Here’s our regular summary of what the national and local restaurant critics have been writing about in the week ending 12 December 2021.
The Evening Standard
Unfortunately, he found not just food that “was unmemorable and timidly seasoned” and a “robotic, tourist-trap briskness” to the service, but also an offensive donation box at the restaurant’s entrance that depicted a “caricature of a black man”. (Apparently, the management are “looking into changing it”…)
To console himself, he went to the third incarnation of Manteca, “chefs Chris Leach and David Carter’s Shoreditch-based, Italian-accented nose-to-tail spot” where “the fresh pastas still stand out even in a city drowning in the stuff”.
“The smaller, trickier-to-classify plates… really showcased the kitchen’s enjoyably forceful approach to deliciousness.”
“Lunch somehow drifted into its third hour and, though there wasn’t a piece of tinsel in sight, I had that definably festive sense of unplanned revelry” – “Manteca 3.0 has a brilliance you can hang a bauble on”.
Also in The Standard, news of a sprouts-only Christmas pop-up, and Itaku, a celebrity-backed new restaurant “which aims to fuse authentic Italian cuisine with traditional Japanese techniques” arriving in London next year.
Molly Codrye also reviewed Manteca, in which she spotted “influences from other London restaurants… but it feels largely individual and very much itself”.
“They’ve done a wonderful job of the fit out” of the former PizzaExpress, and the “menu feels long yet short, meat-heavy yet vegetarian-friendly, playful but serious” – and with so many courses available, you “could come back and have an entirely different meal, but one that would feel no less wonderful”.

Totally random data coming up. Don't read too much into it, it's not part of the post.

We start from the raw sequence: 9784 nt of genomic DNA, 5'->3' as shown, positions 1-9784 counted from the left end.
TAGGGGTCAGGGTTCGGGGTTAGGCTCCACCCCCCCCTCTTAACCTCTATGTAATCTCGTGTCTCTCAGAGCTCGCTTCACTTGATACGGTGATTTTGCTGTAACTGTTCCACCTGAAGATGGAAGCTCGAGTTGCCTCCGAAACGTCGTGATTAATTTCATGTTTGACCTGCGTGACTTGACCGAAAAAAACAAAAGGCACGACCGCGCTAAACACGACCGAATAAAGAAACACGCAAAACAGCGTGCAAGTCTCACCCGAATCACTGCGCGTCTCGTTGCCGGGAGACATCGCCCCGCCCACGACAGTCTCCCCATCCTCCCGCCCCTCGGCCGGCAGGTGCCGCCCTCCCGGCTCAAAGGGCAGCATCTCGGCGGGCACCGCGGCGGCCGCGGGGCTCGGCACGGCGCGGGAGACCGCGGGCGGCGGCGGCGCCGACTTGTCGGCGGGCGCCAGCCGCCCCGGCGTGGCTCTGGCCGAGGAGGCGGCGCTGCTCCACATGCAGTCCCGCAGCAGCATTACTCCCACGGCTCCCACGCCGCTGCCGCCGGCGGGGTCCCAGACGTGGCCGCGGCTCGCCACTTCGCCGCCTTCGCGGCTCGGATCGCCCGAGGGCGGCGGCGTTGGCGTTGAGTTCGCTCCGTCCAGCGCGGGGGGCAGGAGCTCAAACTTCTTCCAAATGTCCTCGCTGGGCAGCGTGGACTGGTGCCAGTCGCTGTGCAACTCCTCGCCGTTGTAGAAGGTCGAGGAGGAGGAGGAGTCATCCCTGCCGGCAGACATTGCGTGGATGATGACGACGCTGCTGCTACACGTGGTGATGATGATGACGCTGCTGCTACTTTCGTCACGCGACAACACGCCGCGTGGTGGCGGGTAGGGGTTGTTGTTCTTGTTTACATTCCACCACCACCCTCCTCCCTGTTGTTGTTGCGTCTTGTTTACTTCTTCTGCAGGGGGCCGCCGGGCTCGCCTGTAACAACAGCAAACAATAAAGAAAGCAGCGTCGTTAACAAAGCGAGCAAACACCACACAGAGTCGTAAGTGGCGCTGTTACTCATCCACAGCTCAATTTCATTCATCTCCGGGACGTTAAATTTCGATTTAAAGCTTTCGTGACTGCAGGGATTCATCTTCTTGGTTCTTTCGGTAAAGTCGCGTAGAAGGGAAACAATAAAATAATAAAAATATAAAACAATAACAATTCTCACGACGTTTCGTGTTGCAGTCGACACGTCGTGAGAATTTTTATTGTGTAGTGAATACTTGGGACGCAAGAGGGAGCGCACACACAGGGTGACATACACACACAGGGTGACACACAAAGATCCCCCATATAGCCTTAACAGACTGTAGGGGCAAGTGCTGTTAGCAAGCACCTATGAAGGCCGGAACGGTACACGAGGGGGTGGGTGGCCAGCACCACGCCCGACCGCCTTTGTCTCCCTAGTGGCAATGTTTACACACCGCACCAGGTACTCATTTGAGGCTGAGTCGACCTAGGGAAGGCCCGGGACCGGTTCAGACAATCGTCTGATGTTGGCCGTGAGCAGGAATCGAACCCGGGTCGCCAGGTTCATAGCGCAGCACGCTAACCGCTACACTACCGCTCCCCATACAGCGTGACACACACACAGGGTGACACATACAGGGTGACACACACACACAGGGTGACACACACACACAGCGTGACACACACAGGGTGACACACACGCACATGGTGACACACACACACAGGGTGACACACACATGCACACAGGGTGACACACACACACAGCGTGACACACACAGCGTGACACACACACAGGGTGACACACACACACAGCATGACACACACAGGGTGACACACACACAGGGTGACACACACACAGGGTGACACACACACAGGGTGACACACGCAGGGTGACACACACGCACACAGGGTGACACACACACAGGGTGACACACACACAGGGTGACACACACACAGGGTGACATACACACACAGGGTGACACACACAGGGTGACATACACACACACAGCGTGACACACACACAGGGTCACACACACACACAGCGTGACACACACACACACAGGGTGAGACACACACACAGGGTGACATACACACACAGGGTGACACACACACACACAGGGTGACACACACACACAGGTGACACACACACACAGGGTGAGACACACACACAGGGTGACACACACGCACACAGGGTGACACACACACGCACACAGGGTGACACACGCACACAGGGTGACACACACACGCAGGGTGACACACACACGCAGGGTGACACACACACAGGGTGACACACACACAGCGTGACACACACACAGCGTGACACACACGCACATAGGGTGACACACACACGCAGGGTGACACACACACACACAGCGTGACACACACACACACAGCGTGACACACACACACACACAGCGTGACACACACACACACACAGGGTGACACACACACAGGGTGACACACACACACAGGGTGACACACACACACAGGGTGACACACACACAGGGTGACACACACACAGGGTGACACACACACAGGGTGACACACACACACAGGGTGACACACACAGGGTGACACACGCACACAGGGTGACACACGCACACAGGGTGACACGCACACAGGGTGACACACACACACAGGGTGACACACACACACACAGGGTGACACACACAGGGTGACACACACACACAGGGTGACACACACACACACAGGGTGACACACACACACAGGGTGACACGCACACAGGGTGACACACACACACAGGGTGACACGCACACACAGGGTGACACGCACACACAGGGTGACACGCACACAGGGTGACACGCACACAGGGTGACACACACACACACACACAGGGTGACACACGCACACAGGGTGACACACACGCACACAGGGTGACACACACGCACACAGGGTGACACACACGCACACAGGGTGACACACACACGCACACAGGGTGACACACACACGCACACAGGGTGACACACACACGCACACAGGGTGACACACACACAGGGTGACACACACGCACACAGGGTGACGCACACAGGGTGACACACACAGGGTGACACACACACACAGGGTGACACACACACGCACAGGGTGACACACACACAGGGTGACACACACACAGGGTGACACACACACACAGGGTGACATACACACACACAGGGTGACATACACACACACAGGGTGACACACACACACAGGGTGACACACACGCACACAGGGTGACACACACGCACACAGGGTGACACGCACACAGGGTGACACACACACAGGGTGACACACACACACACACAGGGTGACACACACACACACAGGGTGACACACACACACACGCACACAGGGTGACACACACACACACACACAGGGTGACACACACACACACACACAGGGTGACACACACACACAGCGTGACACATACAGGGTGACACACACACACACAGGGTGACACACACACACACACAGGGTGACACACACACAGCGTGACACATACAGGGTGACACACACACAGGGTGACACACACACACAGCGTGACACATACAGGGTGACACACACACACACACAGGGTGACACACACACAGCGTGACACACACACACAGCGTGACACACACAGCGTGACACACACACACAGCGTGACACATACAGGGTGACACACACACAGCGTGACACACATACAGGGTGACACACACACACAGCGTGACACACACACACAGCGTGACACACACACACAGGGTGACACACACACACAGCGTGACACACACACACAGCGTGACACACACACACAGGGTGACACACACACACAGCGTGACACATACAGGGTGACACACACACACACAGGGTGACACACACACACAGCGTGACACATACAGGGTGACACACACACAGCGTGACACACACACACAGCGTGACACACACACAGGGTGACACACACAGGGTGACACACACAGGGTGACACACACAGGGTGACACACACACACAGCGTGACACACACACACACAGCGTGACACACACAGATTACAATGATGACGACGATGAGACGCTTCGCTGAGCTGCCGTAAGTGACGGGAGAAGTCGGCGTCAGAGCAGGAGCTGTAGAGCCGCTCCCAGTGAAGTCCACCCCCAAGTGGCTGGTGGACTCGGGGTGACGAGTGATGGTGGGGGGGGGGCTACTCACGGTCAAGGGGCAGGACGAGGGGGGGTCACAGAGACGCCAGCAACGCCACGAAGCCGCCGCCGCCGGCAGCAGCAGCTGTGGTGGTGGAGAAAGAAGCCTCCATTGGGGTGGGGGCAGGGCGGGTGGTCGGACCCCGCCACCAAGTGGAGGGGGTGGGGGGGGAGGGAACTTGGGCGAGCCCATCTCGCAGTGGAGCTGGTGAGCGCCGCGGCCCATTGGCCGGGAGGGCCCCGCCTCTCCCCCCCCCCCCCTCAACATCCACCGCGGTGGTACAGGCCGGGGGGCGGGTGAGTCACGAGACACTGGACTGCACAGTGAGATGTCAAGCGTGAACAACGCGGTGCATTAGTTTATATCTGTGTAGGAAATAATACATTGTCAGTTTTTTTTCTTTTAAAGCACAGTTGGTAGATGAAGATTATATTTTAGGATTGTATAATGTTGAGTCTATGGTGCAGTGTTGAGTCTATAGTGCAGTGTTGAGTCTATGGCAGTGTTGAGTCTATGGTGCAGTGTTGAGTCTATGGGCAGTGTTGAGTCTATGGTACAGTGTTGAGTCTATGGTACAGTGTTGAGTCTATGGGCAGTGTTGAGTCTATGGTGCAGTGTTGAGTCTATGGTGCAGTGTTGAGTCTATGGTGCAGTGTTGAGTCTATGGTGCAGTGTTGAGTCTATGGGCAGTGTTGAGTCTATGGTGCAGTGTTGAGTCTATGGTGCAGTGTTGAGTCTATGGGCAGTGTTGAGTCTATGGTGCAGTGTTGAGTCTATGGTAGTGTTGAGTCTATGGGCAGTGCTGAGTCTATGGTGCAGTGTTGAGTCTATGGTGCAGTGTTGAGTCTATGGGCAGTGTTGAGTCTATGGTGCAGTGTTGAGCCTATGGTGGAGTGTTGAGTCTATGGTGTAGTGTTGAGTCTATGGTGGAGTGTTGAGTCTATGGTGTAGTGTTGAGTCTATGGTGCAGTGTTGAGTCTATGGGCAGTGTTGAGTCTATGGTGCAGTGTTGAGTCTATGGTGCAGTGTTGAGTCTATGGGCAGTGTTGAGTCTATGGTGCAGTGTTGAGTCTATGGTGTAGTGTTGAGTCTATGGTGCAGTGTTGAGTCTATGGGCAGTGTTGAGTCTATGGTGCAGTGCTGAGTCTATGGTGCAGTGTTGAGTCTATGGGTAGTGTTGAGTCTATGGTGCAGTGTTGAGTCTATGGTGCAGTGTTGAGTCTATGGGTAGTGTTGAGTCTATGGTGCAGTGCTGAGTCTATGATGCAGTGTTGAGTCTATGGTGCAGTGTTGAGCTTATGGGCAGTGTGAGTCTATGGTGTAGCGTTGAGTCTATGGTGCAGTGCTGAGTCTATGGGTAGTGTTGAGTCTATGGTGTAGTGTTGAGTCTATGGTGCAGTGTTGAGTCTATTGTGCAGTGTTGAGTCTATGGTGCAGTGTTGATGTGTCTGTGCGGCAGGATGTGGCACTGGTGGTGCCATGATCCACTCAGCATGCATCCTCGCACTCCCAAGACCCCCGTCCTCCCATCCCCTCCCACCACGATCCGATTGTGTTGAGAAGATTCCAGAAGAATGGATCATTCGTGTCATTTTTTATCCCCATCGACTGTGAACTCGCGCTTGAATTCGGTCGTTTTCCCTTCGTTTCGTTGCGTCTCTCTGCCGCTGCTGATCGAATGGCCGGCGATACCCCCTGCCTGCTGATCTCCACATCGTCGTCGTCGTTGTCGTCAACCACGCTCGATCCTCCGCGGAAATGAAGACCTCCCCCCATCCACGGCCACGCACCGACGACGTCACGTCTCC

“This is Italian food for people who like to complain that Italian food is boring.”
“What struck me about Manteca is it felt like I was eating at a restaurant that I didn’t even realise I was missing.”
Jay Rayner was in Salford this week, paying a visit to The Black Friar, “a humble old redbrick Victorian building of just two storeys hemmed in by towering grey stone and steel apartment blocks”; it stood “empty and derelict, staring blank-eyed out over the dual carriageway for 15 years”.
Inside, the “original redbrick building has been subsumed” with “light and airy modern extensions in all directions”; “this is clearly now a local boozer with a particular locality in mind” – and a particular clientele too.
The fare isn’t standard pub grub. “Chef, Ben Chaplin, comes from the glossy 20 Stories in Spinningfields” and has created a hybrid menu with “pies and terrines and fish and chips” on the “boozer side of the ledger” and “altogether grander things” on the “fat-walleted end”. Service is ” well drilled”
The “cooking is big and bullish and, for the most part, on point”; Jay called his scallop dish (from the spendy end of the menu) “serious cookery: both profoundly beautiful and profoundly eatable”.
“Get it out of your system now. This is an ambitious pub in a Greater Manchester which is evolving quickly.”
“I’d be rather chuffed if the Black Friar was my local.”
“Chef Nico Simeone’s “concept” – a themed set six-course 30-something-quid menu that changes every six weeks – has been a huge hit in several cities since it launched in Glasgow in 2017.”